The average CO2 emissions of new light-duty vehicles registered in the EU and Iceland in 2018 stayed well below the applicable targets, according to final data published by the European Environment Agency. However, average CO2 emissions of both new passenger cars and new vans increased compared to 2017. Manufacturers will have to significantly reduce emissions of their fleet to meet the stricter targets that apply from this year on.
The final data shows that the average carbon dioxide (CO2) emissions, measured in laboratory tests, of new passenger cars registered in the EU and Iceland in 2018 were 120.8 grams of CO2 per kilometre, which is below the target of 130 g CO2/km that applied until 2019. However, average emissions increased by over 2 g CO2/km compared to 2017.
The average CO2 emissions of new vans sold in the EU and Iceland in 2018 was 157.9 grams per kilometre, which is below the target of 175 g CO2/km that applied until 2019. For the first time, average emissions of vans increased year-to-year. They were almost 2 g CO2/km higher in 2018 than in 2017.
With the stricter EU fleet-wide targets of 95 g CO2/km for cars and 147 g CO2/km for vans entering into effect from this year, manufacturers will have to improve the fuel efficiency of their fleet and accelerate the deployment of zero- and low-emission vehicles. In addition, this should be accompanied by the necessary investments in recharging infrastructure and other incentive schemes in Member States.
The increase in average CO2 emissions for new passenger cars between 2017 and 2018 was affected by two main market trends:
- The shift away fromdiesel to petrol cars continued in 2018, with the diesel car share decreasing by 9 percentage points. In 2018, 60% of the new fleet consisted of petrol cars while diesel cars represented 36%.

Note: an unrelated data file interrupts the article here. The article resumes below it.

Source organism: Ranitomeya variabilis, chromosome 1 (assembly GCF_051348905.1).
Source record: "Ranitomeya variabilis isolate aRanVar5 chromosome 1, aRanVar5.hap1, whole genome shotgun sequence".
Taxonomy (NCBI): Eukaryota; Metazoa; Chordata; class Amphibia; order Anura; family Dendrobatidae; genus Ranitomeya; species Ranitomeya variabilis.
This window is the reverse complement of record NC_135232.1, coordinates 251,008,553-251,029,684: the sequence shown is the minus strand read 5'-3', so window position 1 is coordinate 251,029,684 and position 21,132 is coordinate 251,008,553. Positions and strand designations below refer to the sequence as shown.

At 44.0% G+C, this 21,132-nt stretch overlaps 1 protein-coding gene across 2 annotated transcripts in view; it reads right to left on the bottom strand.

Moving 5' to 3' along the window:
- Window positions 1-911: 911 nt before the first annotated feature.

- At the same time, a segment shift took place towards larger and heavier sport utility vehicles (SUVs) powered by petrol. Between 2017 and 2018, the market share of SUVs increased from 29% up to 35%.
New registrations of zero- and low- emission cars increased in 2018 but represented only around 2% of new car registrations, compared to 1.5% in 2017. Some 150 000 battery electric vehicles (BEV) and 150 000 plug-in hybrid electric vehicles (PHEV) were registered, which is around 50 % and 24% more than in 2017 respectively.
The increase in average CO2 emissions of new vans in 2018 compared to 2017 was affected by a combination of different factors, including an increase of the average vehicle mass (+1%), of the average engine capacity (+1%) and of vehicle size (average wheelbase +1.4%). Diesel vehicles continue to make up the vast majority of the new vans fleet (94.7%), but the share of petrol vans has increased by 1.2%. In addition, the share of zero- and low-emission vans in 2018 remained at the same level as in 2017 (1.7 %).
- Publication date
- 3 June 2020
- Directorate-General for Climate Action